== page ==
Film Fund-amentals: What They Pay For, and What We Get

Dennis Toth’s thought-provoking musings on film-finance led The Spectrum’s blog editor to ask him some questions that have been on her mind around Oscar time…

Q: How does film financing most directly affect what we see or don’t see in local cinemas? What kinds of things are we probably missing (or being spared) because of the way productions are typically funded?
A: Obviously, the first effect is that a lack of financing means that you are not going to see much at the cinema (though the video game machines will keep running). The real effect is based on the weight of the budget. The more money behind the film, the more of everything else that is attached to it. A $200 million dollar “tent pole” movie may be a total brain-dead stinker, but the sheer brute size of its budget means it will open at 1,000-plus screens with maximum PR push, no matter what. The smaller the budget, the less pull the film is going to have. So the screening venue for small budget films have become fewer and fewer while the major elephants dominate the room. In some ways, the situation resembles an intense Darwinian state of survival, though the game is largely rigged in favor of a bloated state of inflated spectacle. It could be argued that we are at least spared needless exposure to a surplus of weak and pretty clichéd independent movies. We are also “spared” much access to much of anything, period. Likewise, the current direction of the major companies is to give us a lot of tent poles without a tent.

Q: One of your constant themes is the legendary cluelessness of Hollywood producers when it comes to working out the winning formula for movies. Does the movie industry in other countries fare any better?
A: Cluelessness has no international boundaries, and the situation in other countries largely varies according to each nation’s own unique situation. Film-making in India and Hong Kong has its own commercial tradition that is highly developed and has successfully rivaled Hollywood within the context of the Asian market. The European scene is heavily divided between the French brand of latent commercial rejection of Hollywood dominance and the German habit of passive/aggressive behavior on the same issue. The key question is how to run a national cinema in an international market place. The traditional American model has been based largely upon overwhelming financial dominance. As that begins to crumble (and it is), one is mostly struck by the complete lack of any viable new models.

Q: Once in Hong Kong I ran into the producer/director Johnny Mak at a midnight opening of one of his films. He wanted to see how many young women were turning up, as he saw the “date movie” aspect as a gauge of a film’s likely financial success (in spite of his specialization in violent gangster films). Are there Hollywood producers and directors who employ similar first-hand research, or do they leave it all to professional marketers?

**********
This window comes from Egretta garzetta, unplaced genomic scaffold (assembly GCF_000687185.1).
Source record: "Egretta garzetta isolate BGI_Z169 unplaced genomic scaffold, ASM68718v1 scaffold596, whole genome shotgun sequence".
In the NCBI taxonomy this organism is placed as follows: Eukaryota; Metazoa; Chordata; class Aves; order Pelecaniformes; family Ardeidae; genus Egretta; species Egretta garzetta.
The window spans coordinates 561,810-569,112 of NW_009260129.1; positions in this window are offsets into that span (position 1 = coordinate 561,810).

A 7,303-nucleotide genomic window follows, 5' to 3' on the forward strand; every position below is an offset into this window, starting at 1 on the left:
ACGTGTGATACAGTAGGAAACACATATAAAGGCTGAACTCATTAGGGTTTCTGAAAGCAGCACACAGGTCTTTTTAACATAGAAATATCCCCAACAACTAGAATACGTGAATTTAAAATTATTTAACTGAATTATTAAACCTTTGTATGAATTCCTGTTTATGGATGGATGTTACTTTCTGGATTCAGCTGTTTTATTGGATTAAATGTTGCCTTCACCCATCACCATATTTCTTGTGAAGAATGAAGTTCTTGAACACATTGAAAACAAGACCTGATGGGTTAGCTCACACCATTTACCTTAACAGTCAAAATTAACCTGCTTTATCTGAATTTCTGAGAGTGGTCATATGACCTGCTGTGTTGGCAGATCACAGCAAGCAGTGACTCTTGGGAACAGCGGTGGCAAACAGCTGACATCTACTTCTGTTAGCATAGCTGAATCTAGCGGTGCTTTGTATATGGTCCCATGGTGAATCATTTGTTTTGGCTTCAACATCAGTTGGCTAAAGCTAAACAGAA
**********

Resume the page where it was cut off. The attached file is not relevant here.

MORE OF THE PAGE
A: Heck, Hollywood companies research until they’re blue. I personally feel that the problem isn’t with the amount of audience research that is done, but with the perceptions brought into the research. A stunning amount of the research done in Hollywood is based upon finding out what will appeal to males between the ages of 13 and 25. That is because film companies are totally convinced that young males have more money than they know what to do with and dominate the movie-going audience. This is half-true, but only by half. The problem is not with the research (nor with the various and many companies employed in doing the research) but with the very basis of what they think they are researching. Basically, too much time is spent conducting research designed at confirming the pre-determined concepts they already have in their heads.

Q: How does film financing carry over into other sectors? In your reading or discussions with others, do you notice some of the same business interests applying some of the same wrong-headed or canny decision-making processes in other areas?
A: Yes and no. There are a lot of Hollywood executives who devote more creative energy to deal making than they do to film making. In that regard, they are already an extremely canny bunch. Unfortunately, most of the deals are devoted to shifting large funds around in an increasingly creative manner in order to keep the money flowing. It doesn’t actually generate profit, it just keeps the money flowing. It is a system that has kept many key executives and shareholders happy, but has not necessarily generated much for many of the people involved in the business. In this regard, they are like every other major business in the country. Yes, it is all smoke and mirrors with some inventive accounting on the side to keep the illusion rolling. This is why Hollywood likes tent pole movies, because it allows a lot of room to play havoc with moving lots of money around. Unfortunately, this is also why the day of the tent pole movie is numbered — the money really isn’t there any more and film companies are going to have to revamp to a tighter (and more responsible) financial model. The current wave in Hollywood of gutting the units involved in making small-budget films is a misguided attempt to focus the remaining money on the bloated corpse of big-budget productions. As we all know, this simply doesn’t work. But the corporate mindset is pretty much formed through social inbreeding, a misguided sense of self-interest, an underlining sense of contempt for the consumer, and a tunnel vision massive enough to perplex a dozen opticians. That is why even the smartest studio executives are bound to stumble, and stumble badly, in the decisions they are about to make.